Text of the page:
An acute dietary risk assessment is required for flufenacet and its metabolites containing the 4-fluoro-N-methylethyl benzenamine moiety based on the LOEL of 75.0 mg/kg/day from the acute neurotoxicity study. The acute analysis estimates the distribution of single-day exposures for the overall U.S. population and certain subgroups. The Margin of Exposure (MOE) is a measure of how closely the exposure comes to the LOEL and is calculated as a ratio of the LOEL to the exposure. The calculated MOE's for acute risk of flufenacet and its metabolites for the General U.S. population was 50,000 and for the most exposed subgroups, infants (< 1 year) and Children (1-6 years), the MOE was 37,500. These figures are above the MOE of 900 or below which is the level of concern based on interspecies extrapolation (10 x), intraspecies variability (10 x), lack of a NOEL in the acute neurotoxicity study (3 x), and to protect infants and children (3 x).

2. From Potable Water

The drinking water level of concerns (DWLOCs) for acute exposure to flufenacet in drinking water calculated for U.S. population was 2.87 ppm and for children (1 - 6 years old) was 813 ppb. These figures are based on the acute dietary food exposures subtracted from the ratio of the acute LOEL to the acceptable MOE for aggregate exposure to obtain the acceptable acute exposure to flufenacet in drinking water. The acute drinking water estimated concentration based on ground water monitoring data is 0.18 ppb and based on surface water model data is 17.0 ppb. The calculated acute aggregate exposures for flufenacet in food and water are well below EPA's level of concern.

The drinking water level of concerns (DWLOCs) for chronic exposure to flufenacet in drinking water calculated for U.S. population was 136 ppb and for children (1 - 6 years old) was 37.7 ppb. These figures are based on the chronic dietary food exposures subtracted from the Reference Dose (RfD) to obtain the acceptable chronic exposure to flufenacet in drinking water. The chronic drinking water estimated concentration based on ground water monitoring data is 0.03 ppb and based on surface water model data it is 14.2 ppb.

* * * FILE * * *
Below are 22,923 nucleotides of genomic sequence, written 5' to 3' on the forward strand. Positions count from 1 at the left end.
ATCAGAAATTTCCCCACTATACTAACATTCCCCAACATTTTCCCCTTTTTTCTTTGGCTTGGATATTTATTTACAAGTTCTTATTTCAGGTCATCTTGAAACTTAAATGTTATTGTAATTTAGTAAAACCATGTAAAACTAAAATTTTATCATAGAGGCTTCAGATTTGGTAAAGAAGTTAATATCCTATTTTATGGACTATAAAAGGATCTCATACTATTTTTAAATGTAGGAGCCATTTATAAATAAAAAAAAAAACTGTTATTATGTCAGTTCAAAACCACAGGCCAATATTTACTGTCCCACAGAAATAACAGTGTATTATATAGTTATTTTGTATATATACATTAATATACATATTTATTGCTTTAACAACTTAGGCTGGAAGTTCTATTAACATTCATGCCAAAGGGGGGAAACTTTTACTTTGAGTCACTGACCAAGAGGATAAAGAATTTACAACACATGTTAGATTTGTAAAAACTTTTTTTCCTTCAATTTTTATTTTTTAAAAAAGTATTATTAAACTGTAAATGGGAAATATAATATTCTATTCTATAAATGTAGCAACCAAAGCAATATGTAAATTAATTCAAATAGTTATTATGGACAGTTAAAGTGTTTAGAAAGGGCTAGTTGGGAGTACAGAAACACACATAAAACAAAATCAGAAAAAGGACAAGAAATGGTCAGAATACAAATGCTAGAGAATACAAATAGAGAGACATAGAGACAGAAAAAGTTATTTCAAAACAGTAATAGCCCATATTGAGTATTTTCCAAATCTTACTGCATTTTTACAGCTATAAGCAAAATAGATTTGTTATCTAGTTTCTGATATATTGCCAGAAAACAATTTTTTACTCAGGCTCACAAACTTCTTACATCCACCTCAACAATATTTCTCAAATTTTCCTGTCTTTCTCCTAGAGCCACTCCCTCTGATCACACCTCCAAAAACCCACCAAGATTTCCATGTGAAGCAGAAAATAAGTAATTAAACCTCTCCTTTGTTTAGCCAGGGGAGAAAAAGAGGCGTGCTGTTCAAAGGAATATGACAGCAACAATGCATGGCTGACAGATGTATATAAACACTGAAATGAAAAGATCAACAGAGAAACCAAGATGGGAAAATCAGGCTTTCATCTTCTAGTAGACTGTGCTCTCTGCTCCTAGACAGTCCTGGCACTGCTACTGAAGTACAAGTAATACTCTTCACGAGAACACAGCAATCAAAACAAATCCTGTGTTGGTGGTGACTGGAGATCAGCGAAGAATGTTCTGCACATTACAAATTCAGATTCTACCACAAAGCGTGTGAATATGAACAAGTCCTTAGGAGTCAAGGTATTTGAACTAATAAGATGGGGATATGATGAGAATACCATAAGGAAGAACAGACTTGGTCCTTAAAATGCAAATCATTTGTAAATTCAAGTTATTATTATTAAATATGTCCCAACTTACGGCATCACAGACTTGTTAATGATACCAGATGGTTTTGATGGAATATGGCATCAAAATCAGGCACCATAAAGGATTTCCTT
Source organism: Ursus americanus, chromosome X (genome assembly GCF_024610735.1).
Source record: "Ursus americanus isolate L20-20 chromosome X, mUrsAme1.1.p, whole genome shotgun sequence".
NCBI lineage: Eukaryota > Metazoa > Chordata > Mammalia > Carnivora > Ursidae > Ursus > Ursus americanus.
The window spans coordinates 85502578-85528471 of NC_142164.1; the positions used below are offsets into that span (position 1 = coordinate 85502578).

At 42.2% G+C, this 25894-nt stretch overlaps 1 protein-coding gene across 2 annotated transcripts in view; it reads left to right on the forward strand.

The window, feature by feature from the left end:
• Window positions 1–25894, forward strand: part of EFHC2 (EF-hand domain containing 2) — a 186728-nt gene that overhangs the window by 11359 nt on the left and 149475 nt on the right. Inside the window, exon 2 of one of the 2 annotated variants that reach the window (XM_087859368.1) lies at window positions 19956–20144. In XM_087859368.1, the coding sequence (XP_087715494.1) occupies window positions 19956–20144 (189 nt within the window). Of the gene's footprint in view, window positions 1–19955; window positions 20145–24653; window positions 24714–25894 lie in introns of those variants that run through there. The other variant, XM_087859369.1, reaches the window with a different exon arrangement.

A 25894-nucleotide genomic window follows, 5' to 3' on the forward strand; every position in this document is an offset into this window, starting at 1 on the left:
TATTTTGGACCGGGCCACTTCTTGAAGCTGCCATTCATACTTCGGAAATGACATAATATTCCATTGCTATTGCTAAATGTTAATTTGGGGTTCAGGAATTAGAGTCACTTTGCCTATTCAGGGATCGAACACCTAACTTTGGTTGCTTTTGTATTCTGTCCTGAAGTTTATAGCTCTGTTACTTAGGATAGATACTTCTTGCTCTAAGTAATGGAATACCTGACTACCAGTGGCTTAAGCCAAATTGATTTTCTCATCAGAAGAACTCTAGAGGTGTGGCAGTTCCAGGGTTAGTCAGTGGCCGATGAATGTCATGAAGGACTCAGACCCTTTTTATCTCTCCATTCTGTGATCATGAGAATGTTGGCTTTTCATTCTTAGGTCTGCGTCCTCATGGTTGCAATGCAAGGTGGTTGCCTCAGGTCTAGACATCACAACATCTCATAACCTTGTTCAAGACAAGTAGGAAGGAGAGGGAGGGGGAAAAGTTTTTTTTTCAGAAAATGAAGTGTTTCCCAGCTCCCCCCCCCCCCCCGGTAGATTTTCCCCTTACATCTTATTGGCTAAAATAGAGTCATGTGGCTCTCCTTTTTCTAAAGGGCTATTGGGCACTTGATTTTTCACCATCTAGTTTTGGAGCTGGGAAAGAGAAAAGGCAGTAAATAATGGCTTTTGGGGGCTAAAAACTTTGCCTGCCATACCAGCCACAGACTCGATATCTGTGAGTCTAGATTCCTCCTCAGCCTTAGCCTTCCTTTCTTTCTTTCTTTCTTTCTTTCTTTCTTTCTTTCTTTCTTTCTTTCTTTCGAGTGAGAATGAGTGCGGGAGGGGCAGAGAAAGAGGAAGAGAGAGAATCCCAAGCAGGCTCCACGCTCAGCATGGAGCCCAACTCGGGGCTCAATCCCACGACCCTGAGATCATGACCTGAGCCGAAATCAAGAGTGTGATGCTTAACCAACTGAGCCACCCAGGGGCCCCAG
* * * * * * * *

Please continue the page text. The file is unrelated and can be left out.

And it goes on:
EPA concludes that there is a reasonable certainty that no harm will result from aggregate exposure to flufenacet residues. The nature of the residue in plants is adequately understood for the purposes of this time-limited tolerance. Based on the results of animal metabolism studies, it is unlikely that significant residues would occur in secondary animal commodities from this use.

3. From Non-Dietary Uses

There are no non-food uses of flufenacet registered. No non-dietary exposures are expected for the general population.

4. Cumulative Exposure to Substances with Common Mechanism of Toxicity

Flufenacet is structurally a thiadiazole. EPA is not aware of any other pesticides with this structure.

For flufenacet, EPA has not yet conducted a detailed review of common mechanisms to determine whether it is appropriate, or how to include this chemical in a cumulative risk assessment. After EPA develops a methodology to apply common mechanism of toxicity issues to risk assessments, the Agency will develop a process (either as part of the periodic review of pesticides or otherwise) to reexamine these tolerance decisions. The Agency has determined that there are no metabolites of toxicological concern associated with flufenacet. Unlike other pesticides for which EPA has followed a cumulative risk approach based on a common mechanism of toxicity, flufenacet does not appear to produce a toxic metabolite produced by other substances. Therefore, EPA has not assumed that flufenacet has a common mechanism of toxicity with other substances.